Ms Murphy was one of the committee that organised the New Zealand Association of Ruminant Nutritionists’ first conference in Gore last week.

More than 80 people, including fertiliser company representatives, veterinarians, agronomists and animal feed consultants, attended the day.

‘‘I often use the analogy of sport. Just like an athlete, the better the nutrition of the individual the better the performance, both in training and on game day,’’ Ms Murphy said. . . 

Hay bale art challenge is on as designs appear in paddocks – Alastair Dowie:

The challenge has been set as Newstead’s Hutton family unveiled their new hay bale artwork.

The well-known annual construction on the Pyrenees Highway near Newstead has been creating widespread interest and comment.

This year the Christine and Craig Hutton and children Maddy, 17, and Charlie, 14, hope fellow district farmers will take up the challenge and construct their own works of art.

Ms Hutton said the artworks started in around 2012 and were spasmodic for the first few years, but more regular in the past few years. . . 


Rural round-up

07/08/2015

Rabobank Report: Moving Globally; What role will China play in the global beef market?:

Rabobank sees great potential in China’s beef market, and believes that Chinese investors will play an influential role in the global beef market over the next decade. According to Rabobank’s latest report, Moving Globally: What role will China play in the global beef market?, China’s beef demand will grow an additional 2.2 million tonnes by 2025. Driven by the weak domestic production, but with strong demand, the beef sector will likely become the first agricultural sector where China has high integration with the rest of the world and Chinese investors are expected to play an influential role in the global beef market.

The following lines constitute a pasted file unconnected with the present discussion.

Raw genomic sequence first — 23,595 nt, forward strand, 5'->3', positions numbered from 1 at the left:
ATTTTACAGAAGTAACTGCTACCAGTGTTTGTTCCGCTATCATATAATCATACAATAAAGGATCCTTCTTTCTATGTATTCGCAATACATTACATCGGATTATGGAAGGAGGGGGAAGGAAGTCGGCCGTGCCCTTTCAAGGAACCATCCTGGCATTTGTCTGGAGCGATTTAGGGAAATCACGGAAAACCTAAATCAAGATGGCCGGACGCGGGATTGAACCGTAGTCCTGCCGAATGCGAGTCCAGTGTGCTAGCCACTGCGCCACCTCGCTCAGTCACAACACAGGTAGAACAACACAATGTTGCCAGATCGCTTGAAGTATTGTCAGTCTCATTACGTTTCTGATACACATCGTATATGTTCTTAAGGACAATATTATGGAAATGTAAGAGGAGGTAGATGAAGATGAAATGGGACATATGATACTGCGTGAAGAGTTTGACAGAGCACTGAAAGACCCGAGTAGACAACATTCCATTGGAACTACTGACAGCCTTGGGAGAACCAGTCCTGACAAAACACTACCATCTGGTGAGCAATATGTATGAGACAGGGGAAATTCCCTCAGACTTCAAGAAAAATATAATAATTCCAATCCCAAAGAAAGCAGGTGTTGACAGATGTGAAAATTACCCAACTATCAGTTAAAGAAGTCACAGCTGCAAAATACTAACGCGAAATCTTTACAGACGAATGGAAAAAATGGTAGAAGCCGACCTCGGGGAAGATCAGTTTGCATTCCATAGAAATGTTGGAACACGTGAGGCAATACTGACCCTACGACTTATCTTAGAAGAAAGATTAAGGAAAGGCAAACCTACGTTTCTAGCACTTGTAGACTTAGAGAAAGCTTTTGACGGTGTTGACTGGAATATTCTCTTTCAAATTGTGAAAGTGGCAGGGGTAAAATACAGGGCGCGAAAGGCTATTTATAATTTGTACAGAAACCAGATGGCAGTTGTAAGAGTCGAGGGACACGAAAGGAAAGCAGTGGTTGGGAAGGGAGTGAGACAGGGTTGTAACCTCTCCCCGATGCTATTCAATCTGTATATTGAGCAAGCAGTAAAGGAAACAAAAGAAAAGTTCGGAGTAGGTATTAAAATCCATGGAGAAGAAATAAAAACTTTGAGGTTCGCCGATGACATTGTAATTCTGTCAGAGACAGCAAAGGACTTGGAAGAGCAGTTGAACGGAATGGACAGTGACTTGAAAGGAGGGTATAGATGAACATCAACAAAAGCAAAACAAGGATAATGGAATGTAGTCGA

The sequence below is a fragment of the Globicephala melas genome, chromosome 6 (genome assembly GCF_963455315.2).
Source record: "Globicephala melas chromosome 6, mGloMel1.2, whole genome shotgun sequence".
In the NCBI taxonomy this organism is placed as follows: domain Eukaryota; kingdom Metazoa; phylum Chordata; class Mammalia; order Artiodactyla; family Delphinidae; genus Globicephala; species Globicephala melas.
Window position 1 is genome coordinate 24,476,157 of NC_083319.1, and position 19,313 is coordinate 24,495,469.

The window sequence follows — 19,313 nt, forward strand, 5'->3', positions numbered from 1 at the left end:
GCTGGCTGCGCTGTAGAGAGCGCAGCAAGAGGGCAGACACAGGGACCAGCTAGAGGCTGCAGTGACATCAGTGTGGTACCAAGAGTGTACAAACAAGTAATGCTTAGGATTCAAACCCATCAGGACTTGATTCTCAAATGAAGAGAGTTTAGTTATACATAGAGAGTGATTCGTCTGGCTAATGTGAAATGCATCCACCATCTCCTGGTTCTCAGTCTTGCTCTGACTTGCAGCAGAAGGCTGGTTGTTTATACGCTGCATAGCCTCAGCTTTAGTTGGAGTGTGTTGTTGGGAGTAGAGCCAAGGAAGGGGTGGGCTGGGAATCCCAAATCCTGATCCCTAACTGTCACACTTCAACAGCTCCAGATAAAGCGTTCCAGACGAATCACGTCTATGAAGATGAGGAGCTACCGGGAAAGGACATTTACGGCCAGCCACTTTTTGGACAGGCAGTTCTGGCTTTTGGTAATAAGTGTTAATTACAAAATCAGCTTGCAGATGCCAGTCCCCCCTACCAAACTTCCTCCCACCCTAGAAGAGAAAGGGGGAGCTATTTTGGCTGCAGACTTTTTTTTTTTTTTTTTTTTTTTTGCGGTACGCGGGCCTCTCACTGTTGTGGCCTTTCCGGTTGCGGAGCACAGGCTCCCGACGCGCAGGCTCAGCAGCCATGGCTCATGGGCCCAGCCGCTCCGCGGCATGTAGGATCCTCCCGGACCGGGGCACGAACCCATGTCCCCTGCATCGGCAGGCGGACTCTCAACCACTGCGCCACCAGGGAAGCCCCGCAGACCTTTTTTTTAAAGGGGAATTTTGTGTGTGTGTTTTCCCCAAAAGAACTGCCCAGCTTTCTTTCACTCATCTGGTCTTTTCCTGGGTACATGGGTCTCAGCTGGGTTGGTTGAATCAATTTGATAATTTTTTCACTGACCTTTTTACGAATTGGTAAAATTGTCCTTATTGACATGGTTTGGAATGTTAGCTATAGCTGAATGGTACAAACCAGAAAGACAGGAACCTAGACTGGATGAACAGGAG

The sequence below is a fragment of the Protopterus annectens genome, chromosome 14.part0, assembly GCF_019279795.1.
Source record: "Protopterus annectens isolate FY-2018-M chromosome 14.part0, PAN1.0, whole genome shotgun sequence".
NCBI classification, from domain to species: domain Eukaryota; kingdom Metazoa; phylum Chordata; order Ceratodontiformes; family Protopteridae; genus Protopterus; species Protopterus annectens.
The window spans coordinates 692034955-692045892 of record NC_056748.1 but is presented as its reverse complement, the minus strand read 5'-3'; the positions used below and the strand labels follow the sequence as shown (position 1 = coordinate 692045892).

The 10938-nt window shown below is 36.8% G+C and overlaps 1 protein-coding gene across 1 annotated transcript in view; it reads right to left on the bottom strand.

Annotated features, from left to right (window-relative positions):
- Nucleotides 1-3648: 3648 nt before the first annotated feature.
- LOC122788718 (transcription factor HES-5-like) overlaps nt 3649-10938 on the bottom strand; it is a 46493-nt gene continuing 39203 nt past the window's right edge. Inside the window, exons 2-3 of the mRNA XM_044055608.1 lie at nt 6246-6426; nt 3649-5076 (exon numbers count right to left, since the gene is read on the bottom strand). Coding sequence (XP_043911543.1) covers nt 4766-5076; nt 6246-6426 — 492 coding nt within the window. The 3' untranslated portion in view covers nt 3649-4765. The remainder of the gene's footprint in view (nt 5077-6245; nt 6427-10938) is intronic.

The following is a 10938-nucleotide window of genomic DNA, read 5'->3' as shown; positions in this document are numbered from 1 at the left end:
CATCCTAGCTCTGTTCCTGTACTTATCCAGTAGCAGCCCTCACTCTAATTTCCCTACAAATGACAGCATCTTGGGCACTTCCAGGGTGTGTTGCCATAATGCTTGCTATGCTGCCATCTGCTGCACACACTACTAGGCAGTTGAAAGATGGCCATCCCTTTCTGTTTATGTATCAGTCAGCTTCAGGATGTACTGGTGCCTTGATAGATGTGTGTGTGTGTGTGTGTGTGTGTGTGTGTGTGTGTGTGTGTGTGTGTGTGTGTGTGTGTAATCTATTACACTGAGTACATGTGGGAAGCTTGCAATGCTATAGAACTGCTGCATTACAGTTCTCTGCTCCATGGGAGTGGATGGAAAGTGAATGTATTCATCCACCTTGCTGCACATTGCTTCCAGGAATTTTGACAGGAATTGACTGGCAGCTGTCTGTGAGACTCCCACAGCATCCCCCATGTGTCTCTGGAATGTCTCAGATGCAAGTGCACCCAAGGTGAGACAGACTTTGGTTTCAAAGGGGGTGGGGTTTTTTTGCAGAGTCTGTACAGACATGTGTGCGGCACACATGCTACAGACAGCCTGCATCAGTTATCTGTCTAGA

In addition to the volume gap, China’s beef market also demonstrates potential for value-added and branded beef products. Strong demand from the food service and retail market channels provides opportunities for both Chinese and foreign companies in the further processing sector. . .

 

Fonterra’s restructure more about poor strategy than milk price – Allan Barber:

When Fonterra was formed back in 2001, there was a great sense of optimism about the potential for a New Zealand dairy company to compete on a truly global scale. The industry’s infighting and parochialism would be a thing of the past and the clear intention was to use the greater efficiencies and scale to create a substantially better performing business model.

The big question 14 years down the track is whether that objective has even remotely been achieved. Fonterra is the world’s leading exporter of milk products and the fourth largest dairy processor, so achievement to date appears consistent with the objective. But for many observers there was another, more ambitious expectation: to establish an internationally competitive value added business to compare and compete with Nestle and Danone. . .